It’s time to pick your classes for next semester! After figuring out what you need, you might start filtering by days and times – maybe weeding out those Friday classes or 8 a.m.s. And chances are your next step might include a visit to Rate My Professors.com to check out your options.
But wait . . . before you click, have you ever thought about how reliable the information you find there is? The site is so heavily used (according to a recent article, as high as 80 million views during registration times) that you would assume it’s full of valuable information that can help you make informed decisions about which classes to take (and which to avoid).
But although so many students turn to the site for answers, only a tiny fraction are actually posting to the site, making the feedback unreliable and potentially misleading. The best feature of the site – that it’s completely user-driven, so you get direct unfiltered student reviews – is also exactly what undermines its usefulness, since the response rate for such sites is typically very low.
Think about it – you may use the site all the time, but do you take the time to go on and post a review for each of your classes each semester? Usually, those who are motivated to post either absolutely adore their professor or, more often, are unhappy with their grade or otherwise disgruntled (which, by the way, in addition to the Hatemyprofessor
nickname, has spawned MTV’s always entertaining “Professors Strike Back” videos – kind of like a nerdier version of “celebrities read mean tweets”).
The problem with this user-driven format is that it tends to leave out the reviews from all those who are not at those two extremes. And there are no checks in place to make sure the reviewer attended class, did all the assigned work, or even was a student in the course – anyone can create an account and post. The power of influence contained in those 80 million views ends up in the hands of a very small minority of students (and who may not necessarily be the most informed about the full experience of the class).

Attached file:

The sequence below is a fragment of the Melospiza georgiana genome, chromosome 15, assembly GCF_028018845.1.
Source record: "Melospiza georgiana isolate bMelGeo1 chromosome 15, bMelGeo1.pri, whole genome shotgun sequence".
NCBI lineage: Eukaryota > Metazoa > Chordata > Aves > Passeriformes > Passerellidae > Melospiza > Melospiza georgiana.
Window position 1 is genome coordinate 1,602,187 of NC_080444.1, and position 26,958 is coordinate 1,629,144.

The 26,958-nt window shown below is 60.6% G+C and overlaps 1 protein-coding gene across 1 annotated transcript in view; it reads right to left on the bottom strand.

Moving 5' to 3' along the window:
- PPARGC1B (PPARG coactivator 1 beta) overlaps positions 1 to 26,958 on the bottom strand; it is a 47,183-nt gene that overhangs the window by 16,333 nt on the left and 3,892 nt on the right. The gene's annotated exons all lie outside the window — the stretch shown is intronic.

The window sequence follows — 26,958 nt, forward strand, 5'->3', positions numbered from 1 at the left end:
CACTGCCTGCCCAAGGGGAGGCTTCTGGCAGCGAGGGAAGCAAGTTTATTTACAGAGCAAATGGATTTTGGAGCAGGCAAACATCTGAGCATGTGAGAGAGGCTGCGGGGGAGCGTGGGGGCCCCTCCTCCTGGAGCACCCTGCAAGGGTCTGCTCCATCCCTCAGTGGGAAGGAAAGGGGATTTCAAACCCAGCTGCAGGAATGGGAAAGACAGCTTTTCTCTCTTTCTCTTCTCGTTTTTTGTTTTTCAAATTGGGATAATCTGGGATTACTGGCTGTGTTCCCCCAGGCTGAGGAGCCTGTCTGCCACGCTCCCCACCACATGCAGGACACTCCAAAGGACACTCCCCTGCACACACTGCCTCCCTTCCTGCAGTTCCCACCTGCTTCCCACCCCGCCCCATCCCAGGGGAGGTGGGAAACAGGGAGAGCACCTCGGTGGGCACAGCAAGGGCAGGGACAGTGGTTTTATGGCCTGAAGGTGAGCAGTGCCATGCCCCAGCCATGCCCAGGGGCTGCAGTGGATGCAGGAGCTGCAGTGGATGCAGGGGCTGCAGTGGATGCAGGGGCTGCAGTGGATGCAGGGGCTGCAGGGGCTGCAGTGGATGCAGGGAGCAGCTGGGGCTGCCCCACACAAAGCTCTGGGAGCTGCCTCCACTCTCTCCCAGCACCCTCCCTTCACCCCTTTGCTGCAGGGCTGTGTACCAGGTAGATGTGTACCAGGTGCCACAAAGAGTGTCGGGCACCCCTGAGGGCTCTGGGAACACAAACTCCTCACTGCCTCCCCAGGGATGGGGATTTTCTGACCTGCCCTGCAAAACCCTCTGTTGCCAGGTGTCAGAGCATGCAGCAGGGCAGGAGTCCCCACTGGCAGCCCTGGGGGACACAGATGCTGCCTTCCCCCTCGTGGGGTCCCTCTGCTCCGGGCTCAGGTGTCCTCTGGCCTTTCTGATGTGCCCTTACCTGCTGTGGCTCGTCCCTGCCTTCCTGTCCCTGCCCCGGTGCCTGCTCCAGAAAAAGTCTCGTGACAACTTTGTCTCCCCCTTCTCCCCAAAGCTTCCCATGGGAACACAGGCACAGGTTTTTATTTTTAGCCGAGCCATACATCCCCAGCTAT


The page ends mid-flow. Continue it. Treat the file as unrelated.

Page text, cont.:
Over 2800 TU professors are reviewed, but guess how many of those have 100 or more reviews? 42. That’s it. And only ONE of those has over 200 ratings. The other 2,772 instructors have numbers of reviews in the double or single digits only.
So to investigate how useful these small numbers of reviews might be, I decided to try using myself as an example. I’ve been teaching here since 1999, with as many as 12 classes per year and 35 students per course. Conservatively, that means I’ve taught 5000 students (likely more), and yet my reviews total . . . 30. That’s right – thirty, out of my thousands of students.
Digging a little deeper, let’s look at my most-often taught class as an example: I’ve taught History of Modern Design online 6 times (totaling over 200 students) since I redesigned it in 2013, and yet I have only 1 review posted for that class. Would you really want to make your decision to take the class based on one person’s opinion?
Much better to choose your courses based on other factors that are more concrete, and give the professor a chance. If you’re not sure about a course, email the instructor ahead of time and see if you can get a copy of the syllabus to see if the class looks like it would be a good fit for you. And we have a generous week-and-a-half long add/drop period, so nothing is set in stone – you’ll have several class meetings (at least) to make your own decision about an instructor.
Rate my Professors.com seems to be here to stay, and students will inevitably be drawn to it. But with this more realistic view of what the site actually offers, try to take what you read there with a very large grain of salt.
Or in the words of a great New York Times piece about the site, consider it “a lovable relic of Web 1.0. With more than 10 million quirky, untrustworthy reviews, it’s going strong. Read it like a novel, watch it like MTV, study it like sociology. Just don’t base any real decisions on it.”
Dr. Emily Halligan
Undergraduate Academic Advising Center